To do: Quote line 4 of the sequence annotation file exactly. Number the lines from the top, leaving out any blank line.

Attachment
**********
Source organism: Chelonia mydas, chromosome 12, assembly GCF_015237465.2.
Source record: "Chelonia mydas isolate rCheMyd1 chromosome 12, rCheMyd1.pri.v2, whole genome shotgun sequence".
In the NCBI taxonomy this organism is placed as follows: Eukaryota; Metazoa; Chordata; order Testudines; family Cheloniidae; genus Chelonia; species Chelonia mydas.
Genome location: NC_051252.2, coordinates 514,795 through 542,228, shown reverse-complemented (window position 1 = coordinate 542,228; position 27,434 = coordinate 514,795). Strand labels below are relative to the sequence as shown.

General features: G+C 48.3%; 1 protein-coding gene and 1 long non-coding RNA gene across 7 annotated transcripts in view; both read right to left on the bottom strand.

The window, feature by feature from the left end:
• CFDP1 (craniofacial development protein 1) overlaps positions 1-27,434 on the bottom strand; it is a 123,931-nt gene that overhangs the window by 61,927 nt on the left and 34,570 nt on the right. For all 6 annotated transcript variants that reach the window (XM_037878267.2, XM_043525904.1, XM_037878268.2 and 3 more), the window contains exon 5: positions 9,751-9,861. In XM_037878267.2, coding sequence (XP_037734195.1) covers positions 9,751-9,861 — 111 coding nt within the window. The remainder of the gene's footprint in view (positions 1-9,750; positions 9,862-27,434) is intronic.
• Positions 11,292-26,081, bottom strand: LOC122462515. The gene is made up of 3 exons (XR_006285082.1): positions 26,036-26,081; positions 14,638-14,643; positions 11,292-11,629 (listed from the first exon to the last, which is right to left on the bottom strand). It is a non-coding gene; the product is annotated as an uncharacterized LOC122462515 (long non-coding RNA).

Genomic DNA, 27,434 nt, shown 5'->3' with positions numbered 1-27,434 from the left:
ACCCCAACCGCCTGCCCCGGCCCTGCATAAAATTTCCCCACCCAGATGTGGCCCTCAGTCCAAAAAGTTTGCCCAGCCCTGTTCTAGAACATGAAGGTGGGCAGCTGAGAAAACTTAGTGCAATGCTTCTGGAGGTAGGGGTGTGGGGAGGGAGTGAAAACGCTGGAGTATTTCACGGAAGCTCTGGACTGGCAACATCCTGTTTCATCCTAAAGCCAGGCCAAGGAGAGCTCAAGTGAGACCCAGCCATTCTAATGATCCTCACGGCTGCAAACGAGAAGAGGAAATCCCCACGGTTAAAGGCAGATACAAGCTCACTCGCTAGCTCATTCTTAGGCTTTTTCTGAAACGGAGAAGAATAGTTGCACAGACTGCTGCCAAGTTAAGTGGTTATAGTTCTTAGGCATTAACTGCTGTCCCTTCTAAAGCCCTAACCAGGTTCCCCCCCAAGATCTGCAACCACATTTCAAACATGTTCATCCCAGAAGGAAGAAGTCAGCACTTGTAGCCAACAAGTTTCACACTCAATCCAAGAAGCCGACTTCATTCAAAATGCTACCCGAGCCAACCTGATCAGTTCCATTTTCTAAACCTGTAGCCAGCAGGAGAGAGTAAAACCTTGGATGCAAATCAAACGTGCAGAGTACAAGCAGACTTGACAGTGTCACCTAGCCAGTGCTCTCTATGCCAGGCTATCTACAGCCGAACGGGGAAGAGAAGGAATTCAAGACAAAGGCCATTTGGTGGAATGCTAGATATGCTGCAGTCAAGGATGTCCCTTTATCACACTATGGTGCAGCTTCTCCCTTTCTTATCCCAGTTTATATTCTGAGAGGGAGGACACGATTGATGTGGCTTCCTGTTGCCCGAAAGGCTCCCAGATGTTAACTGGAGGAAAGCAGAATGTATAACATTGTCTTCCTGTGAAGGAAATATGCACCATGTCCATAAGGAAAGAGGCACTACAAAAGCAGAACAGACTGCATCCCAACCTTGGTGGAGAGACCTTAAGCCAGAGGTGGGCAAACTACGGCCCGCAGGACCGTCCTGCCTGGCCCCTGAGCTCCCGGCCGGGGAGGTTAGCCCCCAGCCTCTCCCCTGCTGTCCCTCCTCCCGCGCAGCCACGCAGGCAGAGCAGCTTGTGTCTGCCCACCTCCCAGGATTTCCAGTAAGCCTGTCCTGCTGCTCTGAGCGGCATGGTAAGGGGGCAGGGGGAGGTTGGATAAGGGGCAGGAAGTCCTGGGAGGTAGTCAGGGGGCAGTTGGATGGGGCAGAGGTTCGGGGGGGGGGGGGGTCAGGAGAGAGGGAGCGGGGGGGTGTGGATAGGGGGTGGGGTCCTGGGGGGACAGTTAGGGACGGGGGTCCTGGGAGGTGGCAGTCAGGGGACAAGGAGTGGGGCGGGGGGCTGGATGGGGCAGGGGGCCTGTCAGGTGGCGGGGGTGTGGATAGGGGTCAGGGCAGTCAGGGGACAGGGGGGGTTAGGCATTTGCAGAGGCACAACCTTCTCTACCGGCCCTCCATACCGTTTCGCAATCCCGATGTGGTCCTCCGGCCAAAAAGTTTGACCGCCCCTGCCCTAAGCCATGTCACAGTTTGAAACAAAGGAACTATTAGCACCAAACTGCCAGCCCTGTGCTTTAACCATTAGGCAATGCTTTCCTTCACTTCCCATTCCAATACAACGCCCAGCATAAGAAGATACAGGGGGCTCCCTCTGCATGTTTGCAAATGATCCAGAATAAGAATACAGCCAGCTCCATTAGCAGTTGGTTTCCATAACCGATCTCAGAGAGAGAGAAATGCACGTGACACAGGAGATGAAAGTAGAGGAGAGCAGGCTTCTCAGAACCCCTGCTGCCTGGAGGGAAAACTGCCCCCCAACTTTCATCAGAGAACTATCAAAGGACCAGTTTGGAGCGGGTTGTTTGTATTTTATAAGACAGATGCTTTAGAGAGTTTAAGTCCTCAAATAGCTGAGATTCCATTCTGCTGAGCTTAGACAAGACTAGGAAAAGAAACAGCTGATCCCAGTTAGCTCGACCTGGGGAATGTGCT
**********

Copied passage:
Genome location: NC_051252.2, coordinates 514,795 through 542,228, shown reverse-complemented (window position 1 = coordinate 542,228; position 27,434 = coordinate 514,795). Strand labels below are relative to the sequence as shown.